Today's Italian ice, also known as water ice (particularly in Philadelphia and the Delaware Valley), is a sweetened frozen dessert made with fruit (often from concentrates, juices or purées) or other natural or artificial food flavorings, similar to sorbet. Italian ice is not shaved ice that is flavored; rather, it is made by the same process by which ice cream is made: freezing the ingredients while mixing them. Italian ice is similar to sorbet but differs from American-style sherbet in that it does not contain dairy or egg ingredients, though it may contain egg white.Common flavors include blue raspberry, cherry, lemon, mango, orange, strawberry, and watermelon, with numerous other flavors available. It is believed to be derived from the Sicilian granita, a related dessert which may have been brought by immigrants to the United States. Authentic Italian ice contains no pieces of fruit: smooth tiny grains of flavored ice, lemon being the quintessential flavor.John's Water Ice is one of the iconic shops for it, so Kaitlynn and I took a stroll to get out hands on some. This cash-only shop is window service only, and on a hot summer day, it was certainly busy.f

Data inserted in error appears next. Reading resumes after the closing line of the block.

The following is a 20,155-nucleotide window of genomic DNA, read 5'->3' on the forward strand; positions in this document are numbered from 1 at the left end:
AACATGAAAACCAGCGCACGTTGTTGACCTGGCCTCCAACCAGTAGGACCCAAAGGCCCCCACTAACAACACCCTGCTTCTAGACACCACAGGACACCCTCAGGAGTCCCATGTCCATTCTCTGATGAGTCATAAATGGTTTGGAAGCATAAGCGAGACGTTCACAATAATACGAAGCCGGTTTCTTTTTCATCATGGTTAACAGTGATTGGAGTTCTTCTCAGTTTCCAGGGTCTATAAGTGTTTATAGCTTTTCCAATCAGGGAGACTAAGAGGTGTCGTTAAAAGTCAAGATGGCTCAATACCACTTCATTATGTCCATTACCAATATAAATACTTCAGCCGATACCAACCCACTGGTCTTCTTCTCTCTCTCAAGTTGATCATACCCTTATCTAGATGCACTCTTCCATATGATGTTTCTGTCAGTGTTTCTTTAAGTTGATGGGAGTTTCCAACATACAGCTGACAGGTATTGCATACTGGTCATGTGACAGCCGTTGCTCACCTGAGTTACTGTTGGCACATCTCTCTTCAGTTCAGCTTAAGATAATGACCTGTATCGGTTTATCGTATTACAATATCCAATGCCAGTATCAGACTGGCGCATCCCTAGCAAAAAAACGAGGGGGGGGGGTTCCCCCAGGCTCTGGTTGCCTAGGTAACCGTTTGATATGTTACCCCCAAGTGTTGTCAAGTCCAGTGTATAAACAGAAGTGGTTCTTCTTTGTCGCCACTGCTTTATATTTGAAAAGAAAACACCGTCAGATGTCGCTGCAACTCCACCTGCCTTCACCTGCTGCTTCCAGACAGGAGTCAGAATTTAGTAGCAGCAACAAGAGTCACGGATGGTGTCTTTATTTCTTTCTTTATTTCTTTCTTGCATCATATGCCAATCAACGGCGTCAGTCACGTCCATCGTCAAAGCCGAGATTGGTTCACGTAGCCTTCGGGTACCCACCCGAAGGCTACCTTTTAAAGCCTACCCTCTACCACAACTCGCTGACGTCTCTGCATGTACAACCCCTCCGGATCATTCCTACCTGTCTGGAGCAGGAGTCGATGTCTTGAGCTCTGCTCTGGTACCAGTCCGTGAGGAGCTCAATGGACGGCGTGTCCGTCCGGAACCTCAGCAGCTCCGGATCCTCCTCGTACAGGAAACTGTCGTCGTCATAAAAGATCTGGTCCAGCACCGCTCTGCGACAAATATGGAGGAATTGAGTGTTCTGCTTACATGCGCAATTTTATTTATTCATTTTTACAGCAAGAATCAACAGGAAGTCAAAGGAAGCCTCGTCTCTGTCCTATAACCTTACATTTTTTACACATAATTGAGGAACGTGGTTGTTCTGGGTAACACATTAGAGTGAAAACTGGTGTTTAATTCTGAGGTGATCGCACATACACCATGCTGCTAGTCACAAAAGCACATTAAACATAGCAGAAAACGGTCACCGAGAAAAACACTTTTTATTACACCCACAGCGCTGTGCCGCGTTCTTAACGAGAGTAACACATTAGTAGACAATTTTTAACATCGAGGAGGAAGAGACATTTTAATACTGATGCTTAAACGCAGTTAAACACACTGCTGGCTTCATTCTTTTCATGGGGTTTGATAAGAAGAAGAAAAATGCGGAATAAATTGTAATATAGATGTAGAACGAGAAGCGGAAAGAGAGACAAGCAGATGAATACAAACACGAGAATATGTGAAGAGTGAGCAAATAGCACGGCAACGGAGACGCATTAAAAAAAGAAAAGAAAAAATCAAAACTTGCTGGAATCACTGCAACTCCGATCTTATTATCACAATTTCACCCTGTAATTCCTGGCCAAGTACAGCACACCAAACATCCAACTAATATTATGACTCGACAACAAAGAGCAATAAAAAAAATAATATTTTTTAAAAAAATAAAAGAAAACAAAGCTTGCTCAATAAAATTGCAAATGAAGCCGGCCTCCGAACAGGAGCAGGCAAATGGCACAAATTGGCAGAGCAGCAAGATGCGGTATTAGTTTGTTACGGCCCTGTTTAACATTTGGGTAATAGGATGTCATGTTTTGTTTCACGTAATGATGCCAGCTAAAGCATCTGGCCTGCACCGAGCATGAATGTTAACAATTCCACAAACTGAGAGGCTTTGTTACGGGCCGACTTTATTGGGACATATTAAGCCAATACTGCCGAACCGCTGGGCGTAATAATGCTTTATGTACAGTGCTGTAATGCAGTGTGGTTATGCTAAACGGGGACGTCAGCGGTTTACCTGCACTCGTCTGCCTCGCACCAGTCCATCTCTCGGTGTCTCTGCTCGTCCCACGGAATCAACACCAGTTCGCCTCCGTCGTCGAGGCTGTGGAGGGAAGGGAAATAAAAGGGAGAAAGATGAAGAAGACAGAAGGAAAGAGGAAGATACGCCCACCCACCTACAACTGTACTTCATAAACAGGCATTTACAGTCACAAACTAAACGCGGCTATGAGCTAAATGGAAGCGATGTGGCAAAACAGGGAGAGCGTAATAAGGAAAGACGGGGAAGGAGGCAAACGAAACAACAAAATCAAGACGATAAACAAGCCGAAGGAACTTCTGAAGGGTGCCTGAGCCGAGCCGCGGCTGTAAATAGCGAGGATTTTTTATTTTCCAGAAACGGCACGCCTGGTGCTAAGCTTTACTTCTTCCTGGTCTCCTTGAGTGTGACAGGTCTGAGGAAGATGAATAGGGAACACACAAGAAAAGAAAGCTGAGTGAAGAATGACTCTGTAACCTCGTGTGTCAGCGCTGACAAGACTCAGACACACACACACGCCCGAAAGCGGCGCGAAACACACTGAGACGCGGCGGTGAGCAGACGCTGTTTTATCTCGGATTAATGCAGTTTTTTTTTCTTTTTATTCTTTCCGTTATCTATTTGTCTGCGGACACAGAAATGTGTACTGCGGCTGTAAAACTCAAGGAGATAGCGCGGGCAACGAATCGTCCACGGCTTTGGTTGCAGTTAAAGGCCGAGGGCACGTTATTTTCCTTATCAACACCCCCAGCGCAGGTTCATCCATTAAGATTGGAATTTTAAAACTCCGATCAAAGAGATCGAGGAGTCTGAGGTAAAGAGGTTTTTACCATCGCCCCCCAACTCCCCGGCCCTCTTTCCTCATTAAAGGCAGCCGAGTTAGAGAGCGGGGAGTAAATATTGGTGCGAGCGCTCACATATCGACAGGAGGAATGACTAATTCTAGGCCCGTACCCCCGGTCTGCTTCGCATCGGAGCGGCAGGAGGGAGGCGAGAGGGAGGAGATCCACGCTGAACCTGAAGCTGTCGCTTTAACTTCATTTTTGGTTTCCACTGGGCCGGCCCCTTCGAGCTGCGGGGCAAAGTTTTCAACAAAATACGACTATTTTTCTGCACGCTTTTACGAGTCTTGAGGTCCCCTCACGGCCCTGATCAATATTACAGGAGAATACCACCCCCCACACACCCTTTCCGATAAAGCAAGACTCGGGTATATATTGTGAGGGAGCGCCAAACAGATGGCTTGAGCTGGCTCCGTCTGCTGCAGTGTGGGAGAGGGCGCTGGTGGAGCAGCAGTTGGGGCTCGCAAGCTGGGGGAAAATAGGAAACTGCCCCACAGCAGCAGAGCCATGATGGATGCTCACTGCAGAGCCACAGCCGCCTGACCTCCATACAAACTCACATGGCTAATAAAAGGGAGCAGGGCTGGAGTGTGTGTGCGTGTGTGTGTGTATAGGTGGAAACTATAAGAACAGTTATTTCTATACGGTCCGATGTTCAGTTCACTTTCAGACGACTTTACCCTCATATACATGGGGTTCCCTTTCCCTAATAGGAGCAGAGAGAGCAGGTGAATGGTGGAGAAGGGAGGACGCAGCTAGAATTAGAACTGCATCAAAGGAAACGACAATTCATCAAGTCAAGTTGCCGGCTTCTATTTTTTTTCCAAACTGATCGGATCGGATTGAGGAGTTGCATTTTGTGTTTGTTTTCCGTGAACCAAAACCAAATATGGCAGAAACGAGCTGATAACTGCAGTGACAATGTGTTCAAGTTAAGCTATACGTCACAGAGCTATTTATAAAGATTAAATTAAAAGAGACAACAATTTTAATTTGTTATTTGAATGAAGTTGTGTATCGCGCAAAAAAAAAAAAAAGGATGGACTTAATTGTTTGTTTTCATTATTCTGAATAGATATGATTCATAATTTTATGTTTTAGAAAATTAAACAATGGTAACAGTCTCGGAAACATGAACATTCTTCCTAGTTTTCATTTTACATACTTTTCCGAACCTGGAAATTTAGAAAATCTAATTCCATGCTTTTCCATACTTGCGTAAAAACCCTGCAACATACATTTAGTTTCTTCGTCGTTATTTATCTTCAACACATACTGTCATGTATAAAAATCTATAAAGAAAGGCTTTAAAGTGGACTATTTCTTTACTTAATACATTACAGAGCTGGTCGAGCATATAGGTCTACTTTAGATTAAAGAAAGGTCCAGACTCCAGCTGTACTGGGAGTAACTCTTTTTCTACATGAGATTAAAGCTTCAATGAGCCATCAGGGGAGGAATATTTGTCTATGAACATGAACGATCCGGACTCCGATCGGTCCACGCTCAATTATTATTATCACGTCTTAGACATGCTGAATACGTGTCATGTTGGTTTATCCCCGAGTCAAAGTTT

At first, I thought this was going to be a snow cone, and while it's similar, the flavoring is actually within the ice and not added afterward. It's also much smoother. I went with a cherry flavor, which was pretty good. Because it was so hot, the thing just practically melted apart as I was holding it - red going all over my hands. BUT, the flavor? Way better than a snow cone. And a good way to cool off, too.